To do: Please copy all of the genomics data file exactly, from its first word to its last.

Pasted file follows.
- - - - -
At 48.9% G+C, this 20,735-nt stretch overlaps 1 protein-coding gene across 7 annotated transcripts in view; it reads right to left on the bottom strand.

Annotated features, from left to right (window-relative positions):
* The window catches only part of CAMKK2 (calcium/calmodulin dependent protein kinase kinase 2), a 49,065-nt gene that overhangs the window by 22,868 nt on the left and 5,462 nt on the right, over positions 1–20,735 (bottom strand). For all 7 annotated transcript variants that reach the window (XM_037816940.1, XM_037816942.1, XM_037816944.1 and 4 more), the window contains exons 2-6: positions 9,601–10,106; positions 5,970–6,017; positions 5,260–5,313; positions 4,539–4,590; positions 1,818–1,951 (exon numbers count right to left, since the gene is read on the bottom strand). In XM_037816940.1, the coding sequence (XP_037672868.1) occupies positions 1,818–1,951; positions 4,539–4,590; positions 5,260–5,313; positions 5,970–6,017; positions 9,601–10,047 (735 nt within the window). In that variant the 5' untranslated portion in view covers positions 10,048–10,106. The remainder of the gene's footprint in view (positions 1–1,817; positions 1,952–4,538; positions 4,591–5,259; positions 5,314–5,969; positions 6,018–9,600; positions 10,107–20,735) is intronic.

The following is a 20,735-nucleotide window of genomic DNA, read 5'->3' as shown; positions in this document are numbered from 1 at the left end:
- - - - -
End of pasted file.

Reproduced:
At 48.9% G+C, this 20,735-nt stretch overlaps 1 protein-coding gene across 7 annotated transcripts in view; it reads right to left on the bottom strand.

Annotated features, from left to right (window-relative positions):
* The window catches only part of CAMKK2 (calcium/calmodulin dependent protein kinase kinase 2), a 49,065-nt gene that overhangs the window by 22,868 nt on the left and 5,462 nt on the right, over positions 1–20,735 (bottom strand). For all 7 annotated transcript variants that reach the window (XM_037816940.1, XM_037816942.1, XM_037816944.1 and 4 more), the window contains exons 2-6: positions 9,601–10,106; positions 5,970–6,017; positions 5,260–5,313; positions 4,539–4,590; positions 1,818–1,951 (exon numbers count right to left, since the gene is read on the bottom strand). In XM_037816940.1, the coding sequence (XP_037672868.1) occupies positions 1,818–1,951; positions 4,539–4,590; positions 5,260–5,313; positions 5,970–6,017; positions 9,601–10,047 (735 nt within the window). In that variant the 5' untranslated portion in view covers positions 10,048–10,106. The remainder of the gene's footprint in view (positions 1–1,817; positions 1,952–4,538; positions 4,591–5,259; positions 5,314–5,969; positions 6,018–9,600; positions 10,107–20,735) is intronic.

The following is a 20,735-nucleotide window of genomic DNA, read 5'->3' as shown; positions in this document are numbered from 1 at the left end: